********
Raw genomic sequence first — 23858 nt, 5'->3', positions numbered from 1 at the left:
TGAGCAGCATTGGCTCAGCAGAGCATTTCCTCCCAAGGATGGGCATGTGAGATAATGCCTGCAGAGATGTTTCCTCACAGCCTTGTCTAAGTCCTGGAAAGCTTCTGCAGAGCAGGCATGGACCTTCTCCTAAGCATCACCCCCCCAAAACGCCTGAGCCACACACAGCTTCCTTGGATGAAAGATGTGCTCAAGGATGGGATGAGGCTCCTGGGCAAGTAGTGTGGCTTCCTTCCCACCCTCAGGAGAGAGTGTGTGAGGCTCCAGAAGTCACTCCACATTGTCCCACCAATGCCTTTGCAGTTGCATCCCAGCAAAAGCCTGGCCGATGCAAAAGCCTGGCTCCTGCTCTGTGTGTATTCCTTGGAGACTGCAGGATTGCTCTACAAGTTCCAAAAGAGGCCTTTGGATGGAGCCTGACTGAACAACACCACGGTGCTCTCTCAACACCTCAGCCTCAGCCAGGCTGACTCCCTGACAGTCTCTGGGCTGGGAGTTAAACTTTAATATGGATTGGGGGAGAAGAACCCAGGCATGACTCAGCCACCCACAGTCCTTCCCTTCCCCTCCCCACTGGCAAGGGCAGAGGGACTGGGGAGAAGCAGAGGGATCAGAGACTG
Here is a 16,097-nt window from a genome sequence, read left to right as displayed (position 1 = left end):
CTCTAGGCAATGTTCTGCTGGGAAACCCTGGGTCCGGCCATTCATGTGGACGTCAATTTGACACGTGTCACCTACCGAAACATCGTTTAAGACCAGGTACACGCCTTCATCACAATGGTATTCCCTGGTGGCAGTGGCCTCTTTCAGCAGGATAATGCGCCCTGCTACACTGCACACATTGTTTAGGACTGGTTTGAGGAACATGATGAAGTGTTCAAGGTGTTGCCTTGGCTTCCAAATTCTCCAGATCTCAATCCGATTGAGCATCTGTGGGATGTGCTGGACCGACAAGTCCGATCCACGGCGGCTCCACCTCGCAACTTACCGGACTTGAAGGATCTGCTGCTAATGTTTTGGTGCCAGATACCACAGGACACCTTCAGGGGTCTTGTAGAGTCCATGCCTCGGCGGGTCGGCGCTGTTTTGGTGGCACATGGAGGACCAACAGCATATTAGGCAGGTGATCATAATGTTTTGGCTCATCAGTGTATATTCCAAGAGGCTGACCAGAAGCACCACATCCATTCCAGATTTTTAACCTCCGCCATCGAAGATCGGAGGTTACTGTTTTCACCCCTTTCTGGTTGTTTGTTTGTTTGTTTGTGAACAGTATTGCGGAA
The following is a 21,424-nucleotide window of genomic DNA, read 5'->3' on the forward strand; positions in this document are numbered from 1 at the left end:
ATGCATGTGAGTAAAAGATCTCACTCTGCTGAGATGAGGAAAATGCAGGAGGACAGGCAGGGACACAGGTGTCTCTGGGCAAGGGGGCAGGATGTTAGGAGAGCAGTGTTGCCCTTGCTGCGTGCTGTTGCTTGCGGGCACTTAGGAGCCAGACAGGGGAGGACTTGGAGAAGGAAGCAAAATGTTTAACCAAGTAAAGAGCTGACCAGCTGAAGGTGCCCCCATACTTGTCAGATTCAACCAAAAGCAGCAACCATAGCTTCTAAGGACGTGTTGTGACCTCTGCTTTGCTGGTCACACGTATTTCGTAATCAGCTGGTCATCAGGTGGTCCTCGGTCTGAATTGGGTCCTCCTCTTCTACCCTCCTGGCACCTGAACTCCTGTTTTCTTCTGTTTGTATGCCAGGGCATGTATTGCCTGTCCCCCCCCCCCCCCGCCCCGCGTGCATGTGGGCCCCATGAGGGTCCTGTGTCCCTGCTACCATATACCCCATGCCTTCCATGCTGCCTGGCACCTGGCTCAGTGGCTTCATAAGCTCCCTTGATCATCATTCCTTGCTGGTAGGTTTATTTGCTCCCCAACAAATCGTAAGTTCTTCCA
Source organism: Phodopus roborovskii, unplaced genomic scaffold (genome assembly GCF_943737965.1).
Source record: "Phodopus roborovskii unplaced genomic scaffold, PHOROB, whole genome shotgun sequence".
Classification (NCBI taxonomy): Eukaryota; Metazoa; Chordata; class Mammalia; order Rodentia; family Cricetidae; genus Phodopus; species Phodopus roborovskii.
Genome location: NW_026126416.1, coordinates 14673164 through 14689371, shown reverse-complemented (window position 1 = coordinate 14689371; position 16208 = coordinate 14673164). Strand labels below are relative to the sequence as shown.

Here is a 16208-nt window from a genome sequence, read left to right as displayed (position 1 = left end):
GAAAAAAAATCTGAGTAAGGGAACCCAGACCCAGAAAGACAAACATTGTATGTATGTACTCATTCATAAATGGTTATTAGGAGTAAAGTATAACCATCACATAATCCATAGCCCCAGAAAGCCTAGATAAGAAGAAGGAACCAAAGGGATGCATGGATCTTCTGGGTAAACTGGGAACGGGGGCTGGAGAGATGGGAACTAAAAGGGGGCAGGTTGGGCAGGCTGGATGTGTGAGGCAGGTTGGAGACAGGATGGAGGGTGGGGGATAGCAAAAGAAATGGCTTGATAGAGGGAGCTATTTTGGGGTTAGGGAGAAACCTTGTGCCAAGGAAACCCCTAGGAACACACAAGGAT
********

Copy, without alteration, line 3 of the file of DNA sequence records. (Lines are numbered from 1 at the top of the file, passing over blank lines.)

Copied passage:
Here is a 16,097-nt window from a genome sequence, read left to right as displayed (position 1 = left end):